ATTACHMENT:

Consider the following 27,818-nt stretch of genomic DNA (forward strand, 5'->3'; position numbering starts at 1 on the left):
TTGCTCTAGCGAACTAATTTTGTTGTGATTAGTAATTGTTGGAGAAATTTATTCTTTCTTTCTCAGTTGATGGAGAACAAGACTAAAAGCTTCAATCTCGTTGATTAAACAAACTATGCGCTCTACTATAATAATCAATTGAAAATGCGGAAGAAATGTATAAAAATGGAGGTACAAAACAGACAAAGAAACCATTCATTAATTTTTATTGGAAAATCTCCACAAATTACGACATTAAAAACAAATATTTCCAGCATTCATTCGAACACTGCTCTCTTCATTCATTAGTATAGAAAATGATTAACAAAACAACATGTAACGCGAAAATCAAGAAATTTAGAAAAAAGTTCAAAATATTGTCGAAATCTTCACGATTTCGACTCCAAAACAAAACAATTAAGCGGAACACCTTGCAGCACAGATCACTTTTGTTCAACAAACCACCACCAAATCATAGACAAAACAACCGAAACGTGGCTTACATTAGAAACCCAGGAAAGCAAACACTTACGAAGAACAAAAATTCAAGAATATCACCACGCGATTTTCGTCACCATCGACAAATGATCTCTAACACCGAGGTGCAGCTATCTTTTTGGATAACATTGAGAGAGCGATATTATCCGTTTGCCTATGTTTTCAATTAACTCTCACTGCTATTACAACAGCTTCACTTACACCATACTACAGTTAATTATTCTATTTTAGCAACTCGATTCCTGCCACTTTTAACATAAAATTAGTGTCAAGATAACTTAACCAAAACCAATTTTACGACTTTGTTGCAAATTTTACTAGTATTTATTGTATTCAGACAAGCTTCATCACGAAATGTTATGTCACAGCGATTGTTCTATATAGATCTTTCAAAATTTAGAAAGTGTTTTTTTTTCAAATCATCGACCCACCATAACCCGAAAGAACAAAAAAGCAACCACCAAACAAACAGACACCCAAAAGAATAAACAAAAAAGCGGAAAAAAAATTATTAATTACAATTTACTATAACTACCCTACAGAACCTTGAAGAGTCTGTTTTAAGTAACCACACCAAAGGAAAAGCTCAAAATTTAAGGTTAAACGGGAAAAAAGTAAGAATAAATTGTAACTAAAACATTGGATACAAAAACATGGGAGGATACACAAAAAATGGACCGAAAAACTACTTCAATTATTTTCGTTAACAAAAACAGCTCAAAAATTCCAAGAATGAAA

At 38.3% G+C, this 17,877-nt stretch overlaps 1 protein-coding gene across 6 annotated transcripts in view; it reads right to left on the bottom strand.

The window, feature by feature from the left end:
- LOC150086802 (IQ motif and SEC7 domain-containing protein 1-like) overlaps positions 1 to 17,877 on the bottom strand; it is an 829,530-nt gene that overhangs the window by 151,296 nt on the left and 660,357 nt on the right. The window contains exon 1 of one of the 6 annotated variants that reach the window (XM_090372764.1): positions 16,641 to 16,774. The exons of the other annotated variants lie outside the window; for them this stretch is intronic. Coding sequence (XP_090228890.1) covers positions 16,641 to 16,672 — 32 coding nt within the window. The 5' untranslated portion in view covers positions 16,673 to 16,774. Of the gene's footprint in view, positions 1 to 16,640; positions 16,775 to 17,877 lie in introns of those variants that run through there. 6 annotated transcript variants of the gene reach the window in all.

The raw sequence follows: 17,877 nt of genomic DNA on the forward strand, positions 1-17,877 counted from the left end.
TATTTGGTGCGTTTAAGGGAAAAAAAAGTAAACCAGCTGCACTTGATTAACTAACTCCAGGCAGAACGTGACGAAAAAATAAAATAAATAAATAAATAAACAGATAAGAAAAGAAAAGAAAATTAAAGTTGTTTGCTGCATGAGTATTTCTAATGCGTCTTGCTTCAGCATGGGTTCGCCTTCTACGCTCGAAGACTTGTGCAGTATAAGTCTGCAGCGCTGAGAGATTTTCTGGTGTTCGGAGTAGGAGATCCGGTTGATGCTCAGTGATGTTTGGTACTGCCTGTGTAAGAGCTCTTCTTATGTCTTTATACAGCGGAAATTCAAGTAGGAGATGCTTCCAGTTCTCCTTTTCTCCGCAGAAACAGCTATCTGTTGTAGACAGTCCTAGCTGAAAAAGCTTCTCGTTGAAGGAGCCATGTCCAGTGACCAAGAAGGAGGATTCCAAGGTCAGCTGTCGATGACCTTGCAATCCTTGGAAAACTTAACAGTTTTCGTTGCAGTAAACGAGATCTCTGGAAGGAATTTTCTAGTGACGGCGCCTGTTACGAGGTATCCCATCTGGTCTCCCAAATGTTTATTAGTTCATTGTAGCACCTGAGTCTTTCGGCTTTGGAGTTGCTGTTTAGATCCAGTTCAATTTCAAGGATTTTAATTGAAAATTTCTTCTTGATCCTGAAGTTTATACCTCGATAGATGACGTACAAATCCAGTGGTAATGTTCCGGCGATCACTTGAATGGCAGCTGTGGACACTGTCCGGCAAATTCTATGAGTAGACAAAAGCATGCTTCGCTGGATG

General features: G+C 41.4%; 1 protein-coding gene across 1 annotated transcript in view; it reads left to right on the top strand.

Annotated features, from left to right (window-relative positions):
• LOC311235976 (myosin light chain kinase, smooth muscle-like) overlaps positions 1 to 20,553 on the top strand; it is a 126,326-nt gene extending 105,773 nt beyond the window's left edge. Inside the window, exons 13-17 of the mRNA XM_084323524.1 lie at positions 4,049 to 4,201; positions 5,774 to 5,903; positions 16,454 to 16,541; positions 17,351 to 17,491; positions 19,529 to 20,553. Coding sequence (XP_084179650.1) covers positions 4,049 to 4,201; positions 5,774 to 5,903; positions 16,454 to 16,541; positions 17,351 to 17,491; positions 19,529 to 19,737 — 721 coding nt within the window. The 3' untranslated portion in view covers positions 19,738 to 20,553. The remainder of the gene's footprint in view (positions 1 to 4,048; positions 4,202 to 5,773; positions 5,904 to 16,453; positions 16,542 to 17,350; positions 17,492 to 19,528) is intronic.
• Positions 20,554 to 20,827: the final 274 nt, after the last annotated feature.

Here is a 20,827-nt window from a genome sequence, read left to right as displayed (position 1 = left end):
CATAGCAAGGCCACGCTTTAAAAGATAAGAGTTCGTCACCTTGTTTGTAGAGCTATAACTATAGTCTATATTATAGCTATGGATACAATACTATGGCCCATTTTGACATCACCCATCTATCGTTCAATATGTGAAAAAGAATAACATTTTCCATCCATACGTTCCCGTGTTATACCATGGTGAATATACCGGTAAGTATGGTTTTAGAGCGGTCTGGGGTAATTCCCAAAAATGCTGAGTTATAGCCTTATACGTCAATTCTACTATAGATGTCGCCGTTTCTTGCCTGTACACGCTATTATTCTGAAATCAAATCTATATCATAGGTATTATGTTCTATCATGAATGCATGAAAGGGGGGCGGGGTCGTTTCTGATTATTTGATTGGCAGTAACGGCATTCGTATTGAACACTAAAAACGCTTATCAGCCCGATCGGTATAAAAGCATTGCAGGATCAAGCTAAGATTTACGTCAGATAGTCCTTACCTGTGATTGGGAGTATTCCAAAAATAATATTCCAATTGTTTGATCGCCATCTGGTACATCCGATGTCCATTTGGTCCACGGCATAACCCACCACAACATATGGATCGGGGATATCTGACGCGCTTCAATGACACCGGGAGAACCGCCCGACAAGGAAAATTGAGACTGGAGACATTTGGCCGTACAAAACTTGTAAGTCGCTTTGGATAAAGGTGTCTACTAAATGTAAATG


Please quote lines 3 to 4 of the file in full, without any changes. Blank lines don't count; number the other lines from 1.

At 38.3% G+C, this 17,877-nt stretch overlaps 1 protein-coding gene across 6 annotated transcripts in view; it reads right to left on the bottom strand.

The window, feature by feature from the left end: